In a sport where perfect hand-eye coordination is the key to blocking a shot, it is East Bay’s own Jayme Pekarske who excels on a level of her own as goalie for The Pioneers.
Water Polo is a team sport that consists of six field players and one goalkeeper.
The position of goalkeeper is generally known to be one of the most challenging positions, not only in water polo but also in any sport.
Goalies are the masters of quick and accurate lateral movements in the water as well as lightning fast lunges out of the water to block a shot. A goalie has to have the skill-set to jump out of the water, using little more than one’s core and legs, and hold the vertical position without sinking into the water, all while tracking and anticipating a shot.
The goalkeeper is also the “quarterback”, as he or she usually begins the offensive play. They are responsible for guiding and informing their defense of imposing threats and gaps in the formation that the defenders may not see.
It is Pekarske’s natural talents, hard work and love for the sport that has allowed her to excel at the goalkeeping position in her collegiate career.
“Jayme is an awesome goalie and was the cornerstone of our defense, she had a great first season at East Bay,” said head water polo coach Lisa Cooper. “I am excited for her senior season next year.”
The 6’1 junior from Riverside, California has been playing water polo since her sophomore year of high school and has been swimming since the age of ten.
In her first year at CSUEB and as goalie of the Pioneers, she was an impenetrable rock in front of the 10 by 3 foot goal.
As the everyday goalie and with her consistent play, the East Bay water polo team was able to finish off their best season in university’s history finishing fourth in the Western Water Polo Association Championships with an overall record of 20-15.
“All of the girls on the team just want to play polo and we’re making a name for ourselves,” said Pekarske. “I think we’re doing a good job of making East Bay known.”
On her way to helping the water polo program succeed, Pekarske took home WWPA Honorable Mention honors for a stellar year statistically that saw her earn 349 saves ranking her third in the conference with 27 assist and 48 steals.
She held opponents to seven or fewer goals in 14 games, including six of the last eight contests to finish the regular season and was ranked third in the conference with a 7.59 goals against average.
“Receiving the honorable mention is really an honor,” explains Pekarske. “But being a good goalie is all about my defense because a goalie is only as good as their defense. So I owe it all to my defense and my team.”
When Pekarske is not in the pool making saves for the Pioneers, she is working hard in her path to becoming a special needs teacher.
The Liberal Studies major is well on her way in pursuing her career as; she coaches a swim team in her hometown of Riverside in the summer, where she works with children with autism.
“It’s a challenge for sure,” explains Pekarske. “I literally spent two whole summers working everyday with one boy who finally learned how to swim. It’s extremely rewarding to see something that they have complete fear of and don’t want anything to do with, to in the end finally see them learn how to swim.”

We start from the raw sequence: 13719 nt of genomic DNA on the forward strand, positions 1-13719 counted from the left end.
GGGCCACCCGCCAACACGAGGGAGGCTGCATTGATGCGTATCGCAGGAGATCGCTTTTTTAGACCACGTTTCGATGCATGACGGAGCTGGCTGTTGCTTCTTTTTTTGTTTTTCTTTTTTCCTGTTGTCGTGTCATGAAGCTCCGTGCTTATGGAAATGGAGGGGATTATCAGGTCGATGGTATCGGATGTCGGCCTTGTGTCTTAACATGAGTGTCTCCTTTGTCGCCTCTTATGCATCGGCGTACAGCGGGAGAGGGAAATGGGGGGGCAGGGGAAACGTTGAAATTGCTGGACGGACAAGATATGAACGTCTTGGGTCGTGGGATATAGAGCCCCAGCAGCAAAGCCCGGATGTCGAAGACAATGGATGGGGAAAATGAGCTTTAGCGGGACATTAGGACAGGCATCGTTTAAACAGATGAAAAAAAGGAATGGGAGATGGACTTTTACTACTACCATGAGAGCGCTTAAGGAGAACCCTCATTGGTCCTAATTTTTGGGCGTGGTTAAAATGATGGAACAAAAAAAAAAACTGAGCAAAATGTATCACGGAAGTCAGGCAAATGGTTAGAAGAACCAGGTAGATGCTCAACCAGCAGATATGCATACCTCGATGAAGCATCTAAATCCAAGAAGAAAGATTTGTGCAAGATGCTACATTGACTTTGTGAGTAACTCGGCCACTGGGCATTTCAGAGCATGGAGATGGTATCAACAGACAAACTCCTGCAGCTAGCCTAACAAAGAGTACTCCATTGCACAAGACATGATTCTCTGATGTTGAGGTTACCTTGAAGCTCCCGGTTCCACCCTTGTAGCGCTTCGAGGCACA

Pekarske has left her mark in the lives of several autistic children but she also speaks on how some people have left a mark in her life.
Attending the same high school as Pekarske, goalkeeper of the men’s team, Gavyn Wild who currently plays for Loyola Marymount University, influenced Pekarske and her play in the pool.
She describes him as being an amazing goalie that became her inspiration and someone that she looks up to.
Before coming to East Bay, Pekarske spent her freshmen and sophomore years playing for Riverside Community College.
While at Riverside, the young athlete was being led by coach Dave Almquist, an Olympic goalie coach, who became someone whom Pekarske learned a great deal from.
After acquiring pivotal skills that have become a crucial part in Pekarske’s game, she decided to make the move to the East Bay.
“It’s kind of funny, I like punk rock and so Oakland and the whole Bay Area is known for puck rock and bands like Rancid,” explains Pekarske with a giggle in explaining why she chose to come to CSUEB. “I was like ‘East Bay? That’s where Rancid is from.’ So that was a big determining factor. The music up here and the culture is a big reason why I wanted to come here.”
Pekarske enjoys listening to Bay Area punk rock along with rock n roll and oldies.
She works at the clothing store, Zumiez and she explains that one of her hobbies is painting, altough the opportunities to sit down and paint are scarce because of school, work, water polo and other responsibilities.
Pekarske was a cross-country runner before becoming a goalie. The hot so-cal temperatures kept her attracted to the pool where she became interested in swimming, then found water polo where she never looked back after that.
As goalie of the Pioneers, members of the WWPA, Pekarske matches up with some of the best shooters in the nation.
“The balls come at me really fast,” said Pekarske. “I have to have really strong legs and work really hard. Being goalie is a big responsibility.”
A responsibility, however, that Pekarske has proven she is qualified to take on.
Her main motivating factor in succeeding in all aspects of her life is her mother; single mother of three children.
“Watching my mom pull forward was motivating,” said Pekarske.
Word of encouragement that have been instilled in Pekarske’s life by her mother, have allowed her to stay focused and to be a phenomenal athlete and water polo player.
“My mom would always tell me, ‘only you can make it happen. Only you.’”